Which Joe gave his name to ‘sloppy joes’? We look at five interesting sandwiches and their lexical origins.
Relating to Europe or the European Union.‘a Euro court’‘the single is currently storming the Euro charts’
- ‘The reduced bin collection is just one manifestation of these tedious Euro waste regulations.’
- ‘In the Euro elections, the issue was going to be Europe and our relationship to it.’
- ‘Had he held a Euro referendum in his first gilded year in office he may well have won the argument, but he bottled it.’
- ‘Since the beginning of the year Euro law has insisted that we think metric.’
- ‘Hayes argues that even if Reds fail to qualify, their Euro campaign will not have been a failure.’
- ‘Norway's absence from the EU means the map of Europe on the Euro coin looks a bit rude.’
- ‘However, the Euro NCAP rating of three stars is competitive for a car of this age and size.’
- ‘Today she hoped to have signed her nomination papers for the June 10 Euro elections.’
- ‘There is no such Euro coin but how big does he think a five cent coin is?’
- ‘If he can deliver the British people to the Euro leaders, the Presidency of Europe awaits him.’
- ‘The local party kept my vote, but in the Euro elections I went for UKIP for a variety of reasons.’
- ‘Celtic may have a new manager, but the Euro ineptitude which has been their hallmark of late remains.’
- ‘People can start spending the new Euro notes and coins from midnight on January 1.’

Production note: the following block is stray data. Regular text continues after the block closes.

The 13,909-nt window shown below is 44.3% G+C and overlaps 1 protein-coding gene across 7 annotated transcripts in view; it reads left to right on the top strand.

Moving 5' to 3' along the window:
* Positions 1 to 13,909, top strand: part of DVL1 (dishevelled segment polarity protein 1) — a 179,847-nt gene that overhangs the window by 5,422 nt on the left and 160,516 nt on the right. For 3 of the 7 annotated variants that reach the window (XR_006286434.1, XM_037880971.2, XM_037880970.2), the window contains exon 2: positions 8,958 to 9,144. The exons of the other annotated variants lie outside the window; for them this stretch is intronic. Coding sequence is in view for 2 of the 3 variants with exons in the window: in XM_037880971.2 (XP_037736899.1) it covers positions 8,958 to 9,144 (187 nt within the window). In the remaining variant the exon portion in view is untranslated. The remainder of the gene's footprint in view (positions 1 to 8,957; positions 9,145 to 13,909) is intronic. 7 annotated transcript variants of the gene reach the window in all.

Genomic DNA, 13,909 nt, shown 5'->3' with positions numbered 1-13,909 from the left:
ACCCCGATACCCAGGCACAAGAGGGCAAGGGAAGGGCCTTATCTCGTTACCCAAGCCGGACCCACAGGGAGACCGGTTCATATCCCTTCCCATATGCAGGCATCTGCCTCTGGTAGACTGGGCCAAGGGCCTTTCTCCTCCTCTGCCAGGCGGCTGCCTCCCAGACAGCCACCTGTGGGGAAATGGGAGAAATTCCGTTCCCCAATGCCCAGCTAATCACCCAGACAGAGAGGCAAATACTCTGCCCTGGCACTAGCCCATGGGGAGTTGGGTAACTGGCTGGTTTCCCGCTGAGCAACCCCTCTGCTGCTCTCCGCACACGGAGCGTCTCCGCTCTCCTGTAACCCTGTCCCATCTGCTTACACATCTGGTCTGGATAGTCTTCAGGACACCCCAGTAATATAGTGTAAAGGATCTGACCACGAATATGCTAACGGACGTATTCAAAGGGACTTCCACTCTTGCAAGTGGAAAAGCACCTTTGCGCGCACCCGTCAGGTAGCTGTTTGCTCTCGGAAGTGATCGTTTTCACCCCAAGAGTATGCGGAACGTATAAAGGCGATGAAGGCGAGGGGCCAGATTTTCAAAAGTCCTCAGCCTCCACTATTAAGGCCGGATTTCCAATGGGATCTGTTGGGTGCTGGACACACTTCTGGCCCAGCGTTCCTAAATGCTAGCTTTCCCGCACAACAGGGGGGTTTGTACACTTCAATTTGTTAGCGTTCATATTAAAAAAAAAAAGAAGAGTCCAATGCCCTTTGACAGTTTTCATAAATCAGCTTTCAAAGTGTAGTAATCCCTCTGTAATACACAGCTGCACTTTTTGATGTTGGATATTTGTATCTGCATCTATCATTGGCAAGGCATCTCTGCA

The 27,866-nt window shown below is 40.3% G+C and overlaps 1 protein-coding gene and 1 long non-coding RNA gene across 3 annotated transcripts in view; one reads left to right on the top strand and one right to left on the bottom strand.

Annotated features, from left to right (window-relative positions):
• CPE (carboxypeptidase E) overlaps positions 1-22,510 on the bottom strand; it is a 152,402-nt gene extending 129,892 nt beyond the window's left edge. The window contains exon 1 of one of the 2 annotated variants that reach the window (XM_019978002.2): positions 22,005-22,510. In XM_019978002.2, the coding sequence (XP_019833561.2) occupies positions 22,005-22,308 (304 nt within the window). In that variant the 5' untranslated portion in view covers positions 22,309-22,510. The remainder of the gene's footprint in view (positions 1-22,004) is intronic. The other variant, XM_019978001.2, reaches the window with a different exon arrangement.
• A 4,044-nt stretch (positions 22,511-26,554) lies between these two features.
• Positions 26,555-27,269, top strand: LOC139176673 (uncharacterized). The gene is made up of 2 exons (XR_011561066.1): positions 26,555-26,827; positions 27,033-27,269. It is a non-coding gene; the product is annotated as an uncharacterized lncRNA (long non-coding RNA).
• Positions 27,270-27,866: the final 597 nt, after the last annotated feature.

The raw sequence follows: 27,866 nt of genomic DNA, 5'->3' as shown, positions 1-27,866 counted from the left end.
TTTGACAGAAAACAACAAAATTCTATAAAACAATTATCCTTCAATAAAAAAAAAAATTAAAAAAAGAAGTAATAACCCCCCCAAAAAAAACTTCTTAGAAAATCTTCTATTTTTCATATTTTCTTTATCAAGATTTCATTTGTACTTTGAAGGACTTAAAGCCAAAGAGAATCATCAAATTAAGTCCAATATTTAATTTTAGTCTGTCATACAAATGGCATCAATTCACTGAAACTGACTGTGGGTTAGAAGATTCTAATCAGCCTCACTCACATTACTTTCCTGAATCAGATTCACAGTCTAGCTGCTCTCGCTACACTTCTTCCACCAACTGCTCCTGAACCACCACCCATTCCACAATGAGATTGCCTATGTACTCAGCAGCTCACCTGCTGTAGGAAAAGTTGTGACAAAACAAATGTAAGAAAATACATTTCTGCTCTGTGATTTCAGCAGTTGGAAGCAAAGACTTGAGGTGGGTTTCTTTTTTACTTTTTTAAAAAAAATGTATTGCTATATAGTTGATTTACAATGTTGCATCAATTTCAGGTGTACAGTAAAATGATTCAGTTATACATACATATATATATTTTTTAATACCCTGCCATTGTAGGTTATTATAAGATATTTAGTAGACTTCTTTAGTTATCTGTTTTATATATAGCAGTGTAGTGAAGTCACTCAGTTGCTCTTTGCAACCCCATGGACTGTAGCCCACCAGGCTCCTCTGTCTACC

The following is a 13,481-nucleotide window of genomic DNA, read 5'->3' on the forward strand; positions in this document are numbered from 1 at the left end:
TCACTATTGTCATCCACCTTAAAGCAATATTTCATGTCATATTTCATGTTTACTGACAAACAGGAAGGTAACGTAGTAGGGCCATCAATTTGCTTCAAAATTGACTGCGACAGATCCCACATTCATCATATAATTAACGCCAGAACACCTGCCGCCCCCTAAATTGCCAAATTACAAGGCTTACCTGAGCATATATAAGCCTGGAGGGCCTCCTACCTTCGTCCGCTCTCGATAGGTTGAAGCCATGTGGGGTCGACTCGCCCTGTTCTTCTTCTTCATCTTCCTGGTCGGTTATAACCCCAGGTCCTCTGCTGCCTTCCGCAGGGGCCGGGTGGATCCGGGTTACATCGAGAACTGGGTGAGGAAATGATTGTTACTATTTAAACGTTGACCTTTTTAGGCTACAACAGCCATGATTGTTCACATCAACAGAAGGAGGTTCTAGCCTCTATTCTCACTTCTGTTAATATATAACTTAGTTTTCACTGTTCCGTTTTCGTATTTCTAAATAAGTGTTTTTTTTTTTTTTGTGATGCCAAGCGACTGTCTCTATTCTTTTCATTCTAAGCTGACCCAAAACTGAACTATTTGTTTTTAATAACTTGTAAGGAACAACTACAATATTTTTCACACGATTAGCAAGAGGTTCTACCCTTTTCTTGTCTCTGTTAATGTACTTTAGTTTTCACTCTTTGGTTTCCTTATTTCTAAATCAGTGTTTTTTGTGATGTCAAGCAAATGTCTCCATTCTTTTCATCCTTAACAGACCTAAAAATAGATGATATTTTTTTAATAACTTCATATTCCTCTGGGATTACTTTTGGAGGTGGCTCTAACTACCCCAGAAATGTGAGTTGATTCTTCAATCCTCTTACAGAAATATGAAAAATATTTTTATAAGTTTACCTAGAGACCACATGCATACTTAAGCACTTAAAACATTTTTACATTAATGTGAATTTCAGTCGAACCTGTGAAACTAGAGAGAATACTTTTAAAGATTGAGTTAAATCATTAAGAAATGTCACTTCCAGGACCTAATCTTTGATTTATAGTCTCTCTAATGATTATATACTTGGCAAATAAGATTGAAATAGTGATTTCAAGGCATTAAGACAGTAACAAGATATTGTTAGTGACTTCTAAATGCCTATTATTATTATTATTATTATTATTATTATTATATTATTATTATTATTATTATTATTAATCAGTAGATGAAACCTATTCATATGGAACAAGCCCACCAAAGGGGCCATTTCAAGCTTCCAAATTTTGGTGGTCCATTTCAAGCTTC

- ‘How much you like this comes down to how much you think 60s and 70s Euro jazz is cool.’
- ‘As we wait, we will see the economies of the Euro countries collapse from within.’
- ‘If she's moved, it might be a sign that there's unlikely to be a Euro referendum soon.’
- ‘He needs as much exposure to the international stage as he can get before the Euro marathon begins.’
- ‘The Rangers players are performing now not merely in the name of Euro glory for their own survival.’
- ‘Through its Treasury operations, it has owned planes, and boats and even a couple of Euro trains.’
- ‘According to the poll, two-thirds of people say they plan to vote in the Euro elections.’
We take a look at several popular, though confusing, punctuation marks.
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The definitions of ‘buddy’ and ‘bro’ in the OED have recently been revised. We explore their history and increase in popularity.